Regional Air Districts Awarded U.S. EPA Grant Funds For Particulate Matter Pollution Reduction Projects

Sacramento, Calif. – The Sacramento Metropolitan Air Quality Management District (Sac Metro Air District) will serve as a pass-through agency to assist El Dorado County Air Quality Management District, Placer County Air Pollution Control District, and Yolo-Solano Air Quality Management District with an award of more than $7 million in federal funding for clean air projects to reduce particulate matter (PM2.5) pollution. The three Air Districts are contributing more than $6.5 million in cost share for a total infusion of more than $13.5 million to regional economies.

The U.S. EPA’s Targeted Airshed Program grant award will support new projects that reduce ambient PM2.5 pollution in several key areas: heavy duty vehicle electrification, agricultural equipment replacement, alternatives to open burning, low-dust harvesting equipment, and road dust. Funding will be available for projects that replace diesel school buses and high-emission agricultural or harvesting equipment, support road paving to mitigate entrainment of road dust, and incentivize residential biomass and agricultural chipping as an alternative to open burning.

Residents and businesses within in the jurisdictions of El Dorado County AQMD, Placer County APCD and Yolo-Solano AQMD will be eligible to apply for funding through their respective agencies. Road paving will occur on specific roadways in El Dorado County through a coordinated effort between El Dorado County AQMD and El Dorado County Transportation Department.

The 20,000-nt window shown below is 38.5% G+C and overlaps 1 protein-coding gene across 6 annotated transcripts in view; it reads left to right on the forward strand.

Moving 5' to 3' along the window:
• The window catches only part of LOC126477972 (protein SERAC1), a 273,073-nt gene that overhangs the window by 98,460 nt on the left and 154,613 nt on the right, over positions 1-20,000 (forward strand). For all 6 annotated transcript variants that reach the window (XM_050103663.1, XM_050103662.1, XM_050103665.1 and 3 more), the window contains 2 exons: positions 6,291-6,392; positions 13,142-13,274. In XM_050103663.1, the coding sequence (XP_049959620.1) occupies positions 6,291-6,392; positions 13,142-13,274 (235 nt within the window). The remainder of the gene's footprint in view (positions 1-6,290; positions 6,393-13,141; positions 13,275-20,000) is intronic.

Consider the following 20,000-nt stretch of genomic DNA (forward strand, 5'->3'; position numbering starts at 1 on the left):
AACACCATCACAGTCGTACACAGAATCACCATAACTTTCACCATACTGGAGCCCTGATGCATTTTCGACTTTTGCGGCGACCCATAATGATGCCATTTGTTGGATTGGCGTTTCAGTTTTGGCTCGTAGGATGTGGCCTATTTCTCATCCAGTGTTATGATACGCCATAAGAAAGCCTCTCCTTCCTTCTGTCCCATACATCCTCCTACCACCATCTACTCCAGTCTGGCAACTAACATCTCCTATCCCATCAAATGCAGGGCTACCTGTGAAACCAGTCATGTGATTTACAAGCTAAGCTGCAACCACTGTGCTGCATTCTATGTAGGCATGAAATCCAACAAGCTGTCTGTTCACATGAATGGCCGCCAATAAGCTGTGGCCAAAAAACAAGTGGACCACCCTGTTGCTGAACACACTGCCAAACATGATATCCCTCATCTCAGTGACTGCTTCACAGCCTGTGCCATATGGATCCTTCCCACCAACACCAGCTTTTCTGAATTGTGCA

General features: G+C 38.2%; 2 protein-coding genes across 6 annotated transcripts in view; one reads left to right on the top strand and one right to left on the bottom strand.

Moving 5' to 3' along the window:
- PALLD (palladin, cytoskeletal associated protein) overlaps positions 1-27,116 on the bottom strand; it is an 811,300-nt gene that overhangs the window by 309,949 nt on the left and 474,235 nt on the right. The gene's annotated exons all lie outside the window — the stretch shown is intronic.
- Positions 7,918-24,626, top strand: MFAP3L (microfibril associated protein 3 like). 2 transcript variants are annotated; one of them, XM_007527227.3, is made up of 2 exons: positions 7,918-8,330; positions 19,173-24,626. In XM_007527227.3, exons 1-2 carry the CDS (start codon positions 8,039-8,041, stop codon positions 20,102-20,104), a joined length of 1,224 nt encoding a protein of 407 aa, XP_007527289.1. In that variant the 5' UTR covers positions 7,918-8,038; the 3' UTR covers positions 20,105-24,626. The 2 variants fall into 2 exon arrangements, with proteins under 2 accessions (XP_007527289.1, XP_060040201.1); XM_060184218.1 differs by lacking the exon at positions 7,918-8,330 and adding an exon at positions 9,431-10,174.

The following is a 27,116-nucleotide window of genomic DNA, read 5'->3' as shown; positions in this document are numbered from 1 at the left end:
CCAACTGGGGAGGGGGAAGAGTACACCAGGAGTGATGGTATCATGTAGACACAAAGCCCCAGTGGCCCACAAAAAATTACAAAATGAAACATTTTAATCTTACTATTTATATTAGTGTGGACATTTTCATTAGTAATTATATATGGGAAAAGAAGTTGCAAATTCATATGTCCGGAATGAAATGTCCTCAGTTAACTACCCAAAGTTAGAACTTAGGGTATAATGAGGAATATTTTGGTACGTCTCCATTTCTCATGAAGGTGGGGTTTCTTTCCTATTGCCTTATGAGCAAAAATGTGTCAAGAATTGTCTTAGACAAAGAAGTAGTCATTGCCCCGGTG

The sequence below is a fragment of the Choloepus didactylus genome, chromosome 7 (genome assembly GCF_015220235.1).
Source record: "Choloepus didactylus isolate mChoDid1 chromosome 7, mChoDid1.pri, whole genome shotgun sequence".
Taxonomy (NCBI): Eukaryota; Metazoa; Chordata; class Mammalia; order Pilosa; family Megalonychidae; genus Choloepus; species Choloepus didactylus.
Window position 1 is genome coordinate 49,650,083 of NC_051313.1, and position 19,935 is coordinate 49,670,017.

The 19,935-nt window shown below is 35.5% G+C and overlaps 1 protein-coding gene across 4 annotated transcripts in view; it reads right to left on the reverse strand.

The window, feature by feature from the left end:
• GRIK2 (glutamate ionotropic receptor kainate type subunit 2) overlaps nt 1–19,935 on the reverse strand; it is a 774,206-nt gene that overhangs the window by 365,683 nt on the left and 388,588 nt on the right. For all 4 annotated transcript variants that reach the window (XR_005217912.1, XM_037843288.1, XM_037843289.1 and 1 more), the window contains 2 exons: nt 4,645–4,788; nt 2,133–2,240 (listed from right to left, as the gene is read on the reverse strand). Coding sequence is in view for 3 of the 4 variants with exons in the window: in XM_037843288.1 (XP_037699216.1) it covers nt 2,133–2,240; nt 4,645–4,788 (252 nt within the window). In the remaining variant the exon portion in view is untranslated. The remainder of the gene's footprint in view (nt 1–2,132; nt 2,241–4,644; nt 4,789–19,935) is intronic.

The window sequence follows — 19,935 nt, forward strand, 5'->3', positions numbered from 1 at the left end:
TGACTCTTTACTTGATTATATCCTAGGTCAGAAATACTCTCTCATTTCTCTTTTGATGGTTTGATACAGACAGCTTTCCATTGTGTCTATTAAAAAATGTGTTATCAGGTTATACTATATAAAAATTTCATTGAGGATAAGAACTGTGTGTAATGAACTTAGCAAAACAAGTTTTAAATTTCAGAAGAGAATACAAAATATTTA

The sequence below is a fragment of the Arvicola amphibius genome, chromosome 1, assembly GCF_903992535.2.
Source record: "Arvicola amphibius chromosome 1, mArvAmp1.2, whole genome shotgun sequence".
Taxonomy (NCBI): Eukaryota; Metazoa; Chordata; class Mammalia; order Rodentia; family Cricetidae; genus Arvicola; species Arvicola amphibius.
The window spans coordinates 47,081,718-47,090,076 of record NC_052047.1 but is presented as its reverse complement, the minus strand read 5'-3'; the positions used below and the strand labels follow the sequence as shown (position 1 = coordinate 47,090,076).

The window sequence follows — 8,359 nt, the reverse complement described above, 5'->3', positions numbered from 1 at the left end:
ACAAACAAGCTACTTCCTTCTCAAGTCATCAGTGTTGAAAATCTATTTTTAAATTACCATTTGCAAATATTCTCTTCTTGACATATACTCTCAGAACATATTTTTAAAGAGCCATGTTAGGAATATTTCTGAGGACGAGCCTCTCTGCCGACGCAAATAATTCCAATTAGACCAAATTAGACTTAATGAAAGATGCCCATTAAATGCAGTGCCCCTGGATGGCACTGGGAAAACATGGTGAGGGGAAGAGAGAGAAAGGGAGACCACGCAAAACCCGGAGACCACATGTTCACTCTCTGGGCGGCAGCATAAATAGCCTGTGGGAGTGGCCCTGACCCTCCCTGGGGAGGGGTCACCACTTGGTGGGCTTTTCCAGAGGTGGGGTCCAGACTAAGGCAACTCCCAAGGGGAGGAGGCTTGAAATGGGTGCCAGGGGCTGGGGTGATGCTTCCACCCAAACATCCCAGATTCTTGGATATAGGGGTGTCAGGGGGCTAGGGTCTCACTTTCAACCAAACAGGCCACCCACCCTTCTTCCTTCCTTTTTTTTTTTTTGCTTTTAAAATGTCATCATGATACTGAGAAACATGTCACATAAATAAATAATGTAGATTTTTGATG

After considering past and current efforts, these projects were targeted by the Air Districts as the most efficient and effective strategies for achieving the greatest amount of additional PM2.5 emission reductions in the region. The Sacramento region currently does not meet all national ambient air quality standards. Thus, additional emission reductions are necessary to protect public health and reach attainment of the federal standards. Meeting these standards is necessary to protect public health and for the region to remain eligible for federal transportation dollars.

PM2.5 particles travel deeply into the respiratory tract and easily reach the lungs. Exposure to these particles can cause short-term health effects such as eye, nose, throat and lung irritation, coughing, sneezing, runny nose and shortness of breath. Studies also suggest that long-term exposure to particle pollution results in increased rates of chronic bronchitis, reduced lung function and premature death from lung cancer and heart disease.

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